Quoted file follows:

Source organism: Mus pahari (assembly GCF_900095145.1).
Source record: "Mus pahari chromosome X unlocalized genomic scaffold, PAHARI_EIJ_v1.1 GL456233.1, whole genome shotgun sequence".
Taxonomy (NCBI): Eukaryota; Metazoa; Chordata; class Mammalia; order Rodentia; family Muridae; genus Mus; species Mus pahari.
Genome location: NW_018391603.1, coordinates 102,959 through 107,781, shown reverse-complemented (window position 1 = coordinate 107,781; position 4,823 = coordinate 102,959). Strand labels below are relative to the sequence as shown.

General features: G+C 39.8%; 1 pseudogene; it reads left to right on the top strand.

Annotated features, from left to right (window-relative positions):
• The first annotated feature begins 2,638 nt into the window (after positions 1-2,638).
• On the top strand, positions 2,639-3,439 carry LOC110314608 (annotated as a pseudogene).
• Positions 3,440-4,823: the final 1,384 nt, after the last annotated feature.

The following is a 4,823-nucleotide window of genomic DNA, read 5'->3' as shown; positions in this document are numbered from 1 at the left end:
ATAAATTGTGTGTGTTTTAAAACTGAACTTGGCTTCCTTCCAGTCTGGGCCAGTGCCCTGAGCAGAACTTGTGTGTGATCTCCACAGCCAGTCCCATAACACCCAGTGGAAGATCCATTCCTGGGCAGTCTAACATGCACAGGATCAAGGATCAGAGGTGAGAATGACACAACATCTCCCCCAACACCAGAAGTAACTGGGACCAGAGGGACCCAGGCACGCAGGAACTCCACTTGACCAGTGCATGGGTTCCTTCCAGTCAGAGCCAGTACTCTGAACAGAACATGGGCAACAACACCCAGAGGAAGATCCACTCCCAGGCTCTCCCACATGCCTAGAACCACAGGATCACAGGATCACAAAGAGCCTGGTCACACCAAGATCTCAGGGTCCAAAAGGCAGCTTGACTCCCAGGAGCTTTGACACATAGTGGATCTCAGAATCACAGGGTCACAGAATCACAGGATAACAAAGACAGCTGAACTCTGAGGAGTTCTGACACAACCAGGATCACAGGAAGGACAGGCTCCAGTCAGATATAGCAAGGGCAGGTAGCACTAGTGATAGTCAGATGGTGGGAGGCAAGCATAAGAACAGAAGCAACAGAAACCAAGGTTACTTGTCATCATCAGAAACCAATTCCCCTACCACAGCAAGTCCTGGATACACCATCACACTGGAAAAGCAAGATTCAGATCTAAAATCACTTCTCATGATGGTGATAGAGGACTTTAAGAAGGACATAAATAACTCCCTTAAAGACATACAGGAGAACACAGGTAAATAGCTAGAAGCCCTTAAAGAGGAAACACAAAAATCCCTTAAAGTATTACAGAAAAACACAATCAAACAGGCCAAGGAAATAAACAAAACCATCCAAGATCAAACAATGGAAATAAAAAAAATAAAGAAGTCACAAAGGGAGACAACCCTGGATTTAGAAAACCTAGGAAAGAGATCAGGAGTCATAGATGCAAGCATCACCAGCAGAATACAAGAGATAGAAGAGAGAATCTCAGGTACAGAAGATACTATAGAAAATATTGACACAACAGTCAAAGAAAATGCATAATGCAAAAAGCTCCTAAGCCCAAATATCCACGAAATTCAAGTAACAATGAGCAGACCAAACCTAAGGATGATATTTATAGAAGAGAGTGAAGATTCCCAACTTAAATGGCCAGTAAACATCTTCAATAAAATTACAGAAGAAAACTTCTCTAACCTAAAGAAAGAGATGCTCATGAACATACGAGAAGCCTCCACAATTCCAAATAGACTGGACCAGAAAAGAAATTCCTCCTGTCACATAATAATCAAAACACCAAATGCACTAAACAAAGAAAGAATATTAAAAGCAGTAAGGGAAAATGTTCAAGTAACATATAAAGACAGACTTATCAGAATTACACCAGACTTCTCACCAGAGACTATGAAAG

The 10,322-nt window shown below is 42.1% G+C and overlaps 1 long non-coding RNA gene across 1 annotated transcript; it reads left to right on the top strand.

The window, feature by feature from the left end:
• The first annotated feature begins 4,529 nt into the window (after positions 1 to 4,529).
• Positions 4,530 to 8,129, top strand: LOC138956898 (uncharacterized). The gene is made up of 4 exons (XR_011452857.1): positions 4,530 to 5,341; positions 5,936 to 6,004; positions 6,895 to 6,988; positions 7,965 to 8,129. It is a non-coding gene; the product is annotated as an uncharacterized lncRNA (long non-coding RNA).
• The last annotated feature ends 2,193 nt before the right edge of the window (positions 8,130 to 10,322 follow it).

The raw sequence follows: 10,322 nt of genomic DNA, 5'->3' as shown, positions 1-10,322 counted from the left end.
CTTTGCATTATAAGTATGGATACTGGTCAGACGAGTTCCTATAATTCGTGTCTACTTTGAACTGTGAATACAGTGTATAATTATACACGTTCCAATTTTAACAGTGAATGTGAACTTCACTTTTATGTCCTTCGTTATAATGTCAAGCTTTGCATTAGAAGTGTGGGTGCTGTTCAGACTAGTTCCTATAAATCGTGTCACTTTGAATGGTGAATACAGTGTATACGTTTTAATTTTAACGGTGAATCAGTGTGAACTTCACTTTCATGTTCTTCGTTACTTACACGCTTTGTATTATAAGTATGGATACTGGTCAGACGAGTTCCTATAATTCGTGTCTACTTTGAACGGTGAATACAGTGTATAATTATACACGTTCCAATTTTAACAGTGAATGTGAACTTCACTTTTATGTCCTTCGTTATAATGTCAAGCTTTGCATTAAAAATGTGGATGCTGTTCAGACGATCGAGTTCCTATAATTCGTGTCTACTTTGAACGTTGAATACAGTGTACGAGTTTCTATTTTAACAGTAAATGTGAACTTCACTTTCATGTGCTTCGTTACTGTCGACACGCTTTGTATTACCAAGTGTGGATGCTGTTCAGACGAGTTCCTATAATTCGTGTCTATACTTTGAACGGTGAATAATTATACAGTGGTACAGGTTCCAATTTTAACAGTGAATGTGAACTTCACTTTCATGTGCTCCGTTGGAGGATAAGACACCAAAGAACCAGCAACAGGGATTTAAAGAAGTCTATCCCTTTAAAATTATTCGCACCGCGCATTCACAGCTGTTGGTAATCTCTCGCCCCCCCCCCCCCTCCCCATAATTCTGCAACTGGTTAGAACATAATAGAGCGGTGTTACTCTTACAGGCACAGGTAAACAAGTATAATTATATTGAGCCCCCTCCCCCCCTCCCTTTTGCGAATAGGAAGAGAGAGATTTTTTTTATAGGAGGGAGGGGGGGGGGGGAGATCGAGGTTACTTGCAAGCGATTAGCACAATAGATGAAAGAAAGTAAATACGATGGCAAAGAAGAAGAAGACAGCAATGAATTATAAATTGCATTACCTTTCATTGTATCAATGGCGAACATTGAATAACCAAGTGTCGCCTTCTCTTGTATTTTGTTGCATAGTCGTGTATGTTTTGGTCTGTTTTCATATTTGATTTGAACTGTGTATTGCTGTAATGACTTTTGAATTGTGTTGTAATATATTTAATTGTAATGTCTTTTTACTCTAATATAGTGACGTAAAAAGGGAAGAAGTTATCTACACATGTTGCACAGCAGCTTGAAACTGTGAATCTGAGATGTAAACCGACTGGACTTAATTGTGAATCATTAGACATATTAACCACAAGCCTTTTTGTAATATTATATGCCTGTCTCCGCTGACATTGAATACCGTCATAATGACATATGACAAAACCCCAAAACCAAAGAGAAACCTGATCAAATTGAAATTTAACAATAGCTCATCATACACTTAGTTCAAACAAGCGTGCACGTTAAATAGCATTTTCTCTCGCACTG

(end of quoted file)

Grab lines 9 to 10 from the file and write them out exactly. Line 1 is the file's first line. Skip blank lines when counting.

• Positions 3,440-4,823: the final 1,384 nt, after the last annotated feature.

The following is a 4,823-nucleotide window of genomic DNA, read 5'->3' as shown; positions in this document are numbered from 1 at the left end: